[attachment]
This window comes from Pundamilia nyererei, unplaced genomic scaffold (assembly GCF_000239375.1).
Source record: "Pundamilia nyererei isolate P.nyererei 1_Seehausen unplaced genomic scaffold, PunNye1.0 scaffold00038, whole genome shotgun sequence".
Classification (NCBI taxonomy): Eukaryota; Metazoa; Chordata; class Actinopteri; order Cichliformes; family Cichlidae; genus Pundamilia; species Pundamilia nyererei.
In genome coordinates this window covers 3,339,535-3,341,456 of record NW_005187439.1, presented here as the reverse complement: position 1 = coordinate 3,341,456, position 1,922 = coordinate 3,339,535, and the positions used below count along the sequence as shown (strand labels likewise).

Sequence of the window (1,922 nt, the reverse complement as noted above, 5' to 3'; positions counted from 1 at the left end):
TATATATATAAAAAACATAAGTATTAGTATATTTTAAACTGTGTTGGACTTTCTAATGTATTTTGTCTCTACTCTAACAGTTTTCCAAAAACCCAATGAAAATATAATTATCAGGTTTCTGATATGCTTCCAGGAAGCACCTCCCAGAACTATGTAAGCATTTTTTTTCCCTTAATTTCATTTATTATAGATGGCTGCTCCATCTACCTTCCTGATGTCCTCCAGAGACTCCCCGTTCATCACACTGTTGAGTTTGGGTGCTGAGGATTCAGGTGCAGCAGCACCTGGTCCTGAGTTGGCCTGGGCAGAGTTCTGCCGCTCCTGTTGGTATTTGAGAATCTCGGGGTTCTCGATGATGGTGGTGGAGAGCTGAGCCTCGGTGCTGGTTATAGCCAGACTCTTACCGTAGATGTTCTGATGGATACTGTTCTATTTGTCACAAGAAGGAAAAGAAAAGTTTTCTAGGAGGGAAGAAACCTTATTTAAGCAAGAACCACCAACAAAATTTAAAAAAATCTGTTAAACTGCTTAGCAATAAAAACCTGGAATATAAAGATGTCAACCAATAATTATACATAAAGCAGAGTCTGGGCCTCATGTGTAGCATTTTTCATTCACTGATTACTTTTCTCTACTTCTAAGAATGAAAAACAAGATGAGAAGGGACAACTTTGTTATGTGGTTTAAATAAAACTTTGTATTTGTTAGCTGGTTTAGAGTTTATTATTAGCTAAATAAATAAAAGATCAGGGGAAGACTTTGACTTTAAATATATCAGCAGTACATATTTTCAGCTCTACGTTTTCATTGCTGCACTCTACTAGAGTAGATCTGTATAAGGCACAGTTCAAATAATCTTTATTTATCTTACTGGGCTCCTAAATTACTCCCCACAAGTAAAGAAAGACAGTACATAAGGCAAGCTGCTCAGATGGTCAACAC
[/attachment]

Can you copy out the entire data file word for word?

This window comes from Pundamilia nyererei, unplaced genomic scaffold (assembly GCF_000239375.1).
Source record: "Pundamilia nyererei isolate P.nyererei 1_Seehausen unplaced genomic scaffold, PunNye1.0 scaffold00038, whole genome shotgun sequence".
Classification (NCBI taxonomy): Eukaryota; Metazoa; Chordata; class Actinopteri; order Cichliformes; family Cichlidae; genus Pundamilia; species Pundamilia nyererei.
In genome coordinates this window covers 3,339,535-3,341,456 of record NW_005187439.1, presented here as the reverse complement: position 1 = coordinate 3,341,456, position 1,922 = coordinate 3,339,535, and the positions used below count along the sequence as shown (strand labels likewise).

Sequence of the window (1,922 nt, the reverse complement as noted above, 5' to 3'; positions counted from 1 at the left end):
TATATATATAAAAAACATAAGTATTAGTATATTTTAAACTGTGTTGGACTTTCTAATGTATTTTGTCTCTACTCTAACAGTTTTCCAAAAACCCAATGAAAATATAATTATCAGGTTTCTGATATGCTTCCAGGAAGCACCTCCCAGAACTATGTAAGCATTTTTTTTCCCTTAATTTCATTTATTATAGATGGCTGCTCCATCTACCTTCCTGATGTCCTCCAGAGACTCCCCGTTCATCACACTGTTGAGTTTGGGTGCTGAGGATTCAGGTGCAGCAGCACCTGGTCCTGAGTTGGCCTGGGCAGAGTTCTGCCGCTCCTGTTGGTATTTGAGAATCTCGGGGTTCTCGATGATGGTGGTGGAGAGCTGAGCCTCGGTGCTGGTTATAGCCAGACTCTTACCGTAGATGTTCTGATGGATACTGTTCTATTTGTCACAAGAAGGAAAAGAAAAGTTTTCTAGGAGGGAAGAAACCTTATTTAAGCAAGAACCACCAACAAAATTTAAAAAAATCTGTTAAACTGCTTAGCAATAAAAACCTGGAATATAAAGATGTCAACCAATAATTATACATAAAGCAGAGTCTGGGCCTCATGTGTAGCATTTTTCATTCACTGATTACTTTTCTCTACTTCTAAGAATGAAAAACAAGATGAGAAGGGACAACTTTGTTATGTGGTTTAAATAAAACTTTGTATTTGTTAGCTGGTTTAGAGTTTATTATTAGCTAAATAAATAAAAGATCAGGGGAAGACTTTGACTTTAAATATATCAGCAGTACATATTTTCAGCTCTACGTTTTCATTGCTGCACTCTACTAGAGTAGATCTGTATAAGGCACAGTTCAAATAATCTTTATTTATCTTACTGGGCTCCTAAATTACTCCCCACAAGTAAAGAAAGACAGTACATAAGGCAAGCTGCTCAGATGGTCAACAC